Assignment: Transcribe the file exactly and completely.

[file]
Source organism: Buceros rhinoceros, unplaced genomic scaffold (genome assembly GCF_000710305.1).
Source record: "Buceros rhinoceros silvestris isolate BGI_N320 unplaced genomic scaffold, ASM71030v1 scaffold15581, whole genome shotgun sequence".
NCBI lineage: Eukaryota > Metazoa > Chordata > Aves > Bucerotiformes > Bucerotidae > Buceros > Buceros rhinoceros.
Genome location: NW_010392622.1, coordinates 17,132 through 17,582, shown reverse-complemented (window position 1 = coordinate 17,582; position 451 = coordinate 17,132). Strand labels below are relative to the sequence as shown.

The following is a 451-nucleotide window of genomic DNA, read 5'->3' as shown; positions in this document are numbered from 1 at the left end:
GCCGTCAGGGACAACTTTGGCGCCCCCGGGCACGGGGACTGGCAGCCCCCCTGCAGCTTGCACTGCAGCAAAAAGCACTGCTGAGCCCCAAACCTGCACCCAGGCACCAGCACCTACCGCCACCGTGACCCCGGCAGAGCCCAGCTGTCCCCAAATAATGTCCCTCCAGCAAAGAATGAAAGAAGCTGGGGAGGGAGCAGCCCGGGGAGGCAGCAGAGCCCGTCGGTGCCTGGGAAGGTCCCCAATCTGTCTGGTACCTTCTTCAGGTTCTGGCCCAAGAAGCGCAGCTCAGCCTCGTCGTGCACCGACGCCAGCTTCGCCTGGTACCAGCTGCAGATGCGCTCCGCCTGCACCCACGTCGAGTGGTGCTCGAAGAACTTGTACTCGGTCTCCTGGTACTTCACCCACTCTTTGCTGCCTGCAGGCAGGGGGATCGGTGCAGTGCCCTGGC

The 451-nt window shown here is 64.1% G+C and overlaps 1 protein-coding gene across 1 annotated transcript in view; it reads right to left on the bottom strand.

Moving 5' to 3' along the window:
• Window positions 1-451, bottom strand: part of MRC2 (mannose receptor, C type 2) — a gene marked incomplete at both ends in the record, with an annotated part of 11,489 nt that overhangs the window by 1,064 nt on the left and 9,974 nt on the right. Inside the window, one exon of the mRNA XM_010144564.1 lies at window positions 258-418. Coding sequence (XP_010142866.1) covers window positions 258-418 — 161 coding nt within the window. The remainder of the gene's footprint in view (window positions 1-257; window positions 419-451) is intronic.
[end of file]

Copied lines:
Source organism: Buceros rhinoceros, unplaced genomic scaffold (genome assembly GCF_000710305.1).
Source record: "Buceros rhinoceros silvestris isolate BGI_N320 unplaced genomic scaffold, ASM71030v1 scaffold15581, whole genome shotgun sequence".
NCBI lineage: Eukaryota > Metazoa > Chordata > Aves > Bucerotiformes > Bucerotidae > Buceros > Buceros rhinoceros.
Genome location: NW_010392622.1, coordinates 17,132 through 17,582, shown reverse-complemented (window position 1 = coordinate 17,582; position 451 = coordinate 17,132). Strand labels below are relative to the sequence as shown.

The following is a 451-nucleotide window of genomic DNA, read 5'->3' as shown; positions in this document are numbered from 1 at the left end:
GCCGTCAGGGACAACTTTGGCGCCCCCGGGCACGGGGACTGGCAGCCCCCCTGCAGCTTGCACTGCAGCAAAAAGCACTGCTGAGCCCCAAACCTGCACCCAGGCACCAGCACCTACCGCCACCGTGACCCCGGCAGAGCCCAGCTGTCCCCAAATAATGTCCCTCCAGCAAAGAATGAAAGAAGCTGGGGAGGGAGCAGCCCGGGGAGGCAGCAGAGCCCGTCGGTGCCTGGGAAGGTCCCCAATCTGTCTGGTACCTTCTTCAGGTTCTGGCCCAAGAAGCGCAGCTCAGCCTCGTCGTGCACCGACGCCAGCTTCGCCTGGTACCAGCTGCAGATGCGCTCCGCCTGCACCCACGTCGAGTGGTGCTCGAAGAACTTGTACTCGGTCTCCTGGTACTTCACCCACTCTTTGCTGCCTGCAGGCAGGGGGATCGGTGCAGTGCCCTGGC

The 451-nt window shown here is 64.1% G+C and overlaps 1 protein-coding gene across 1 annotated transcript in view; it reads right to left on the bottom strand.

Moving 5' to 3' along the window:
• Window positions 1-451, bottom strand: part of MRC2 (mannose receptor, C type 2) — a gene marked incomplete at both ends in the record, with an annotated part of 11,489 nt that overhangs the window by 1,064 nt on the left and 9,974 nt on the right. Inside the window, one exon of the mRNA XM_010144564.1 lies at window positions 258-418. Coding sequence (XP_010142866.1) covers window positions 258-418 — 161 coding nt within the window. The remainder of the gene's footprint in view (window positions 1-257; window positions 419-451) is intronic.